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Decoding Service Charges
For years now, the service charge has been created to cover costs of management operation, maintenance, and repairs of jointly owned properties. The concept was built around a cash flow loop where the unit owner funds the upkeep of the property, which ensures long term preservation of the asset. Leveraging for this purpose, the service charge helps alleviate any concern from investors and boosts confidence that allows for the sustained development of the real estate economy.
However, the practice of placing service charges on properties have been behaving differently in practice over the last few years.
Identifying Pain Points in the Cash Flow Model
The cash flow model is not working as efficiently as it was in theory. Unit owners are defaulting on their service charge payments, which in turn delays essential repairs and maintenance. To keep up, remedies are put into place but are mostly done when damage has already been done. As a result, service will get negatively affected, unit owners will get dissatisfied, service providers will get unhappy, and the cycle will continue until the system falls into a degenerative loop.
Although the system has been designed to create value, each participant in the cycle has different views on what constitutes a value-adding service. In a loop with varying biases and opinions, to whom should the accountability of value should fall?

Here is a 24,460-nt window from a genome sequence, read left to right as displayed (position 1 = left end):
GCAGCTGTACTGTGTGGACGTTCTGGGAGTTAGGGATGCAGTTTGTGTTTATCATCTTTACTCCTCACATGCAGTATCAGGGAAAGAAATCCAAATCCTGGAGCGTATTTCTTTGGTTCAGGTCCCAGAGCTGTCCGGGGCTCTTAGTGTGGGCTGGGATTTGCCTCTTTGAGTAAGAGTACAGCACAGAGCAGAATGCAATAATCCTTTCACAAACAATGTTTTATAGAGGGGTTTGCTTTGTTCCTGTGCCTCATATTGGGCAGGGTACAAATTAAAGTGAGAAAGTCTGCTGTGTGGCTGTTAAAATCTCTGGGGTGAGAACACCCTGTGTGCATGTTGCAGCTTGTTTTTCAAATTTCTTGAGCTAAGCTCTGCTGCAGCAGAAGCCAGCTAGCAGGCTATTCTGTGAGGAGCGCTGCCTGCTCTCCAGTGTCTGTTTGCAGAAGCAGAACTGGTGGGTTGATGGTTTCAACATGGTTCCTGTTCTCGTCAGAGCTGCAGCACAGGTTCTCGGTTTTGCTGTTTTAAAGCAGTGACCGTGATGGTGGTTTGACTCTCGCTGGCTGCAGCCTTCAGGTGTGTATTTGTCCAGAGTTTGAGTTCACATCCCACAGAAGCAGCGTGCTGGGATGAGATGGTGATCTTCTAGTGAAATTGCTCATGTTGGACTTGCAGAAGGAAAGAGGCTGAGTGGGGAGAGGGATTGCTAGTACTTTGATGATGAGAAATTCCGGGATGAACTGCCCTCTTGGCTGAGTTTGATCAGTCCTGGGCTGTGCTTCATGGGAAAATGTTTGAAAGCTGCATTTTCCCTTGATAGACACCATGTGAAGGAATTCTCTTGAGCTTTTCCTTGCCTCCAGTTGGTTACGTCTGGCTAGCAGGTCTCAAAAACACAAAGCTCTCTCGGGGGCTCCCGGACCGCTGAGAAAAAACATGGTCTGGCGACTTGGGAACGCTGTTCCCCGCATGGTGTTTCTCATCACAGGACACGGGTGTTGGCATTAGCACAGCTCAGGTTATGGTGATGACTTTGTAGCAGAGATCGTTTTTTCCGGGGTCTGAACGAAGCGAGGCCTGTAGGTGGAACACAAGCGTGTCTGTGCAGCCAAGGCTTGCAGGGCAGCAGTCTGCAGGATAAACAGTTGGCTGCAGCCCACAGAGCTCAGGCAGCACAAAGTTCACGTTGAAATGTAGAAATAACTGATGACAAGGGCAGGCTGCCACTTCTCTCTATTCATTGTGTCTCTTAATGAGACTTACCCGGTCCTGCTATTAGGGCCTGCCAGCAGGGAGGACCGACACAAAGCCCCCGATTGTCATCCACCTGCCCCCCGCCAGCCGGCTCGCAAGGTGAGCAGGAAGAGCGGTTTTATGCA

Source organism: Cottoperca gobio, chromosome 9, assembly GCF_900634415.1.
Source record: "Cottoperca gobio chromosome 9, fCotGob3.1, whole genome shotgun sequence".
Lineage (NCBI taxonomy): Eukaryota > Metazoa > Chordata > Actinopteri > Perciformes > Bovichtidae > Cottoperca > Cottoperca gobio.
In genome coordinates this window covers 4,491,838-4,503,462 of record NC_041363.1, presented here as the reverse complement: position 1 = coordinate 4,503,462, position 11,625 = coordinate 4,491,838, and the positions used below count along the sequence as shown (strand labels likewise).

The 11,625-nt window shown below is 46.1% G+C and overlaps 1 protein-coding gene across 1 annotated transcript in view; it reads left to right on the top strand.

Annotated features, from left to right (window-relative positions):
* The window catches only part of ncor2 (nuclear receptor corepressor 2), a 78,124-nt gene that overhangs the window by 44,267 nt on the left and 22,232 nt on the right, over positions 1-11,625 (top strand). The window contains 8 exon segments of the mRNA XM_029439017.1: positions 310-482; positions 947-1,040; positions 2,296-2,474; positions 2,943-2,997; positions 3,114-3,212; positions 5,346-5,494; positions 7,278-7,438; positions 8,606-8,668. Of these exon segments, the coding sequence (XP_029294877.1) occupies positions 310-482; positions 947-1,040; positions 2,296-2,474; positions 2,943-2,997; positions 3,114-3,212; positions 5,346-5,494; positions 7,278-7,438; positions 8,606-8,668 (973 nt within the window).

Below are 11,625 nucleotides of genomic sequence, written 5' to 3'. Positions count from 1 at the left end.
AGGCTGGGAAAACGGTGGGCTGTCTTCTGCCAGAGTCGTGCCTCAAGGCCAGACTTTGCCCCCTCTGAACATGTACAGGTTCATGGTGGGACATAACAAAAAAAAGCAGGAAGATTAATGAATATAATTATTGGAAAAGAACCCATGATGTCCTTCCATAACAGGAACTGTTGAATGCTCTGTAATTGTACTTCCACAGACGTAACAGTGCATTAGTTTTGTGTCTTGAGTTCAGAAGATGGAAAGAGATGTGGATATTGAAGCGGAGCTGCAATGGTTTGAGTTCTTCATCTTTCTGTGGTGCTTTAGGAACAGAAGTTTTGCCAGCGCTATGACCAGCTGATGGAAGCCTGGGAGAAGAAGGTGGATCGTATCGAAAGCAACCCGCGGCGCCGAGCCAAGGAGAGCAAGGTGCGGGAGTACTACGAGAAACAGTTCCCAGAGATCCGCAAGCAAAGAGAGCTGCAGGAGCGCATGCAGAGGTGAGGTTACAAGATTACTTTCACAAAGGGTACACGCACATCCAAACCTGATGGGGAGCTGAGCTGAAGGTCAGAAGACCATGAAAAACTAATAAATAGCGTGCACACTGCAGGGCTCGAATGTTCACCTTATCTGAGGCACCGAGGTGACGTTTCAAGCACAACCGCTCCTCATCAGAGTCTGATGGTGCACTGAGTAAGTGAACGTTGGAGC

To err is human because we have different concerns and perspectives. For example, a unit owner and occupier have shifting priorities and economic uncertainties such as job loss that could be the reasons as to why they default in paying the service charges. On the other hand, for developers, unsold inventories and remarkable recovery of capital investment might be the reasons why they defer service charge payments.
Many factors drive high levels of service charge: ·
- Facility management delivery is resource-intensive as the current models are based on theories and hypothesis
- Decision-making has a high margin of errors from human judgement
- Inadequate availability of high-quality data to drive precision in decision making
These factors lead to over specified services, inefficiency and production of significant waste of resources.
How to Improve Process and Perception over Service Charges
To optimise operations without compromise, some of the best ways for building management teams to make decisions is through computer aided facility management (CAFM) systems or other digital systems for facilities management. However, it is also essential to emphasise to stakeholders that delaying the decision to migrate to smart models will only make the process more tedious and expensive.
Service providers should be using a predictive model rather than a preventative model. And to create a predictive model, service providers should be looking into automating and digitising their processes. Especially for new buildings, design specifications should focus on optimising operating cost and asset life cycle enhancement, especially for new buildings.
Redefining Service Charges
On the policy level, the Real Estate Regulatory Authority (RERA) and Mollak System in Dubai has undoubtedly helped bring about transparency around service charges. However, despite these policy innovations, the challenge remains as unit owners tend to view service charges as expensive expenses.
Over the last decade, the soft and hard services have been optimised several times with the sole aim to reduce service charge costs. And yet, it has failed to eliminate or reduce the unit owner’s perception, who still believes that the cost levels are high.
The solution is in redefining service charge cost as a creator value, making services more desirable for the unit occupier and owners rather than a burden. Therefore, the optimisation must be a process to continually create value by enhancing all aspects of building operations such that the service provider and the unit owner get locked in a symbiotic relationship.
Author: Surajit Biswas, Head of Building & Facilities Consultancy, Land Sterling